- Again with the tooling, there are some tools in Clojure I havn't really seen as much elsewhere. Things like Reveal, Rebel and Cider inspector, are really good to let you inspect your running program in nice visual ways. Things like Notespace and Marginalia are great for litterate programming, data-science and all that. Depending on what you do, they can help boost producitivity as well.
- No breaking changes. That might be surprising to people, but being able to just upgrade to a new Clojure version, or update to newer versions of dependencies, and nothing breaks, that careful attention to backwards compatibility, that's a huge time saver.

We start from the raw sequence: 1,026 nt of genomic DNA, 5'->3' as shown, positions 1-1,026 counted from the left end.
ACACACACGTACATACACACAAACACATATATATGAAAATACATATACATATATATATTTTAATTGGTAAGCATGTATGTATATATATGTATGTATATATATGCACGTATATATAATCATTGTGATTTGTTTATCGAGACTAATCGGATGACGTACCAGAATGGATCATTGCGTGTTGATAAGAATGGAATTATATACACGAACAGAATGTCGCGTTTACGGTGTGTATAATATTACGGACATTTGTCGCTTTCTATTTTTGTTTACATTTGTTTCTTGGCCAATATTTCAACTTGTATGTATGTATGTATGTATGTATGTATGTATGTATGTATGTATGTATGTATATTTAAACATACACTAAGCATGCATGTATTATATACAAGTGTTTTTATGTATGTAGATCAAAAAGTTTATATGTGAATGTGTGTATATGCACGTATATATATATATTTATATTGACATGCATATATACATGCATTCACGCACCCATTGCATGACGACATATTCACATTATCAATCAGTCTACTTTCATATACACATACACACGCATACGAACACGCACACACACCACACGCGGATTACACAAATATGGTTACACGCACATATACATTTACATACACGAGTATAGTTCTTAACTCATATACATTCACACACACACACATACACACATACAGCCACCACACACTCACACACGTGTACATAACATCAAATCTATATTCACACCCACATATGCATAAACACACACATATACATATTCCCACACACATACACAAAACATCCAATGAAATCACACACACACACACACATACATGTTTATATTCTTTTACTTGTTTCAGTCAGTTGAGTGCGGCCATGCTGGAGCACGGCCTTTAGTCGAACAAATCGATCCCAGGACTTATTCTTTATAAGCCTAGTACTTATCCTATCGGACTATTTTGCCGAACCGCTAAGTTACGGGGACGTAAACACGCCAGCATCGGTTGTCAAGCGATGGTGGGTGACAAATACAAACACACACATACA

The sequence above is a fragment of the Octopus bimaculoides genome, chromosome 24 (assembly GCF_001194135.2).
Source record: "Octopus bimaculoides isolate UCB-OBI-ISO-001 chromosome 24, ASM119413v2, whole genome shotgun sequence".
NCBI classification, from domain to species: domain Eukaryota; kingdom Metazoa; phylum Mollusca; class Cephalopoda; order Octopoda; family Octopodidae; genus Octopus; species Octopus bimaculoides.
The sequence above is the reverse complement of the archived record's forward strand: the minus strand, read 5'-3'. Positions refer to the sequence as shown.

- Last aspect of productivity for me would be the community around Clojure, it's just full of great people. Not only do they provide awesome libraries that often help with being productive, like say core.match or core.logic. The support they provide when you need it, I mean, it's like real-time immediate access to some super senior devs, just go in the Slack, ask a question, and get a Clojure maintainer or expert answer you in under 2 min.
Yup, productivity is a BIG one. After ergonomics, this is probably the biggest factor that goes into why I personally choose Clojure as my main language whenever it can cut it, which is most of the time, as I've been expaining in this very post ;)
- Real-time guarantees
This is the property that you can predict the time for something to start and complete. Imagine knowing that no matter what else is currently executing, you want to be sure that if you press on the break, the break will activate 10ms from the time you pressed it, guaranteed!